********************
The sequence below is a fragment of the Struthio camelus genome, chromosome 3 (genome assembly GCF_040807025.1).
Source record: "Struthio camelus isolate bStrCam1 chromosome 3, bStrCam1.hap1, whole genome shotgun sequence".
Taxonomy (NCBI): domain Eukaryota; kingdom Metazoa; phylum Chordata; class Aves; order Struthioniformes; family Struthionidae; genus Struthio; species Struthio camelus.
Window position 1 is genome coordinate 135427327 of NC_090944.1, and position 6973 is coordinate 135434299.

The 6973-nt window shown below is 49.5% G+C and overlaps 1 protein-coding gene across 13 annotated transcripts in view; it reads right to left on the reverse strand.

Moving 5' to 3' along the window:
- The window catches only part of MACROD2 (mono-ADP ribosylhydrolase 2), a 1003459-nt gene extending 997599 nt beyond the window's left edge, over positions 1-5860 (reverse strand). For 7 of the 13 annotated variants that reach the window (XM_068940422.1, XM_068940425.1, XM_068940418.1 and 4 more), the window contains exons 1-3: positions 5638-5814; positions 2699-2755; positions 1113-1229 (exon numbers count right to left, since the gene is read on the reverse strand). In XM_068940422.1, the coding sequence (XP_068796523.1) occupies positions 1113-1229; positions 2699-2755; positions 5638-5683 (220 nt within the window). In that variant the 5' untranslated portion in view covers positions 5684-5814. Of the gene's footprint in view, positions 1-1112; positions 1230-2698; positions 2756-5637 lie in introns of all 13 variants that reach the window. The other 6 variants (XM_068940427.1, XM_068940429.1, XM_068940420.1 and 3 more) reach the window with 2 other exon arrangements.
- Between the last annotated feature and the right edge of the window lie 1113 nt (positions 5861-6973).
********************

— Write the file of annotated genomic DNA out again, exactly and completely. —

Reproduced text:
The sequence below is a fragment of the Struthio camelus genome, chromosome 3 (genome assembly GCF_040807025.1).
Source record: "Struthio camelus isolate bStrCam1 chromosome 3, bStrCam1.hap1, whole genome shotgun sequence".
Taxonomy (NCBI): domain Eukaryota; kingdom Metazoa; phylum Chordata; class Aves; order Struthioniformes; family Struthionidae; genus Struthio; species Struthio camelus.
Window position 1 is genome coordinate 135427327 of NC_090944.1, and position 6973 is coordinate 135434299.

The 6973-nt window shown below is 49.5% G+C and overlaps 1 protein-coding gene across 13 annotated transcripts in view; it reads right to left on the reverse strand.

Moving 5' to 3' along the window:
- The window catches only part of MACROD2 (mono-ADP ribosylhydrolase 2), a 1003459-nt gene extending 997599 nt beyond the window's left edge, over positions 1-5860 (reverse strand). For 7 of the 13 annotated variants that reach the window (XM_068940422.1, XM_068940425.1, XM_068940418.1 and 4 more), the window contains exons 1-3: positions 5638-5814; positions 2699-2755; positions 1113-1229 (exon numbers count right to left, since the gene is read on the reverse strand). In XM_068940422.1, the coding sequence (XP_068796523.1) occupies positions 1113-1229; positions 2699-2755; positions 5638-5683 (220 nt within the window). In that variant the 5' untranslated portion in view covers positions 5684-5814. Of the gene's footprint in view, positions 1-1112; positions 1230-2698; positions 2756-5637 lie in introns of all 13 variants that reach the window. The other 6 variants (XM_068940427.1, XM_068940429.1, XM_068940420.1 and 3 more) reach the window with 2 other exon arrangements.
- Between the last annotated feature and the right edge of the window lie 1113 nt (positions 5861-6973).